It’s the same with the Churches of Christ. I will always be Church of Christ. I could leave, but I don’t know that it would make much of a difference. I could get out of the Churches of Christ, but I would never get the Churches of Christ out of me. No matter what denomination or tradition I went to, at the end of the day, I would just be “not Church of Christ.” Because I will always be identified by my relationship to that quirky tribe; to my quirky tribe. For better or worse. These are my folk.

I am reminded of the quote from Adam Levine: “She’s a pain in the ass…, but she’s my pain in the ass.”  That’s true for this tribe of a cappella singing, full immersion baptizing, weekly communion taking knuckle heads that I call home. They can be a pain in the ass…., but they are my pain in the ass. And I am hopeful for a better future for my tradition.

2) High view of the sacraments

We take baptism and communion (the traditional Protestant sacraments) very seriously. We practice a full immersion believer’s baptism and we practice the Lord’s Supper every week. I have come to believe over time that there are few things as significant in our lives of faith as baptism and communion. We need to be baptized because it is a sacrament and a deep symbol of the life we now have in Christ. We need to practice communion every week because we need a special measure of the presence of Christ every week.

At one point in our history – and still this is true for some in our tribe – we would exclude others for practicing communion differently or not baptizing by immersion. I work in a church where we have moved on from this silly exclusivism. We still practice full immersion baptism and we still take communion every Sunday (at least, but sometimes more!). But we do NOT condemn others for practicing differently.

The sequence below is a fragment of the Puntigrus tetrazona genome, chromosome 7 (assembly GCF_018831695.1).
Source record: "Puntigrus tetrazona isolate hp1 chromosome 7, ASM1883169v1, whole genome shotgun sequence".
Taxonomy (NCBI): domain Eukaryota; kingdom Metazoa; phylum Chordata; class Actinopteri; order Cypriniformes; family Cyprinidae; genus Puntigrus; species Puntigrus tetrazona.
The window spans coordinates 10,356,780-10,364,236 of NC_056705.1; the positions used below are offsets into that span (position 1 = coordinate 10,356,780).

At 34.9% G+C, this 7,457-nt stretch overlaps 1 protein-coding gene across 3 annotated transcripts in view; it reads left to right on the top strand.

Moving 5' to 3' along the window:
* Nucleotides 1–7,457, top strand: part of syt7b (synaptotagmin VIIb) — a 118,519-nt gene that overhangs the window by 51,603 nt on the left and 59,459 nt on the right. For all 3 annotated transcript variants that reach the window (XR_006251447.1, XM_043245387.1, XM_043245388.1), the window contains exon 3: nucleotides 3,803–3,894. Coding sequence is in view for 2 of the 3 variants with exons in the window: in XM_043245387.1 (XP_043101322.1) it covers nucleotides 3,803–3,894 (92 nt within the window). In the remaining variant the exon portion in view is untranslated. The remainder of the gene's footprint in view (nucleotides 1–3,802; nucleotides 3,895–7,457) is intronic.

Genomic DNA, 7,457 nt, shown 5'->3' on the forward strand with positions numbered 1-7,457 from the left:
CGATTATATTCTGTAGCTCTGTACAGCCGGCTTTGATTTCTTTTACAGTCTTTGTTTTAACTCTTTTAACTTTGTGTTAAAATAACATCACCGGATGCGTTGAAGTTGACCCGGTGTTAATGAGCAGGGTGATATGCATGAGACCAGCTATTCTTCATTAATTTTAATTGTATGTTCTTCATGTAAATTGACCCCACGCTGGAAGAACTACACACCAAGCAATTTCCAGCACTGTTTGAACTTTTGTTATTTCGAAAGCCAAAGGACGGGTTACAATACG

3) A Lived Priesthood of All Believers

We have what I have sometimes called a “radical priesthood of all believers.” One buddy of mine used to say, “if you show up to church once, you’re a visitor. If you show up twice, you’re an attendee. If you show up three times, you will be asked how you would like to participate in the service because now you are a member and participant of this church.”

I like that. I’ve regularly invited people who only just started coming to our church to pray, read scripture, preside over communion, or even teach or preach. Other traditions believe that we are a priesthood of all believers, but their services sure don’t look like it!

I preached in the pulpit, lead singing, prayed, read scripture in regular worship services at the church I grew up at. This does not happen in a lot of traditions. Anyone was welcome to lead singing or pray or read scripture or even preach. That doesn’t mean it was always good. In fact, sometimes it was lousy, but we were always welcome to serve the Lord in His house. It was not left to the professional clergy alone.

4) Love of Scripture

Churches of Christ have produced an absurd number of Bible scholars for a denomination our size. We have an absurd number of colleges and universities for a denomination our size. This is owed partly to our tradition of enlightenment era rationalism and a strong belief in education. But it is also because we love the Bible. We were once known as a “people of the book.” I like that.

I like that so long as it does not lead into Bibliolatry. I love my dear friends in other faith traditions and denominations, but I have found few leaders in other traditions and denominations who could match the breadth and depth of Biblical knowledge that is represented by an average lay person in my tradition.

And it is not just biblical knowledge and scholarship. At its best, it is the determination to love God with all our minds.

I’d recommend the following Podcast episodes to anyone interested:

“Participating in God’s Restoration: The Story of Churches of Christ.” 

– Restoration for a New Generation part 1 & part 2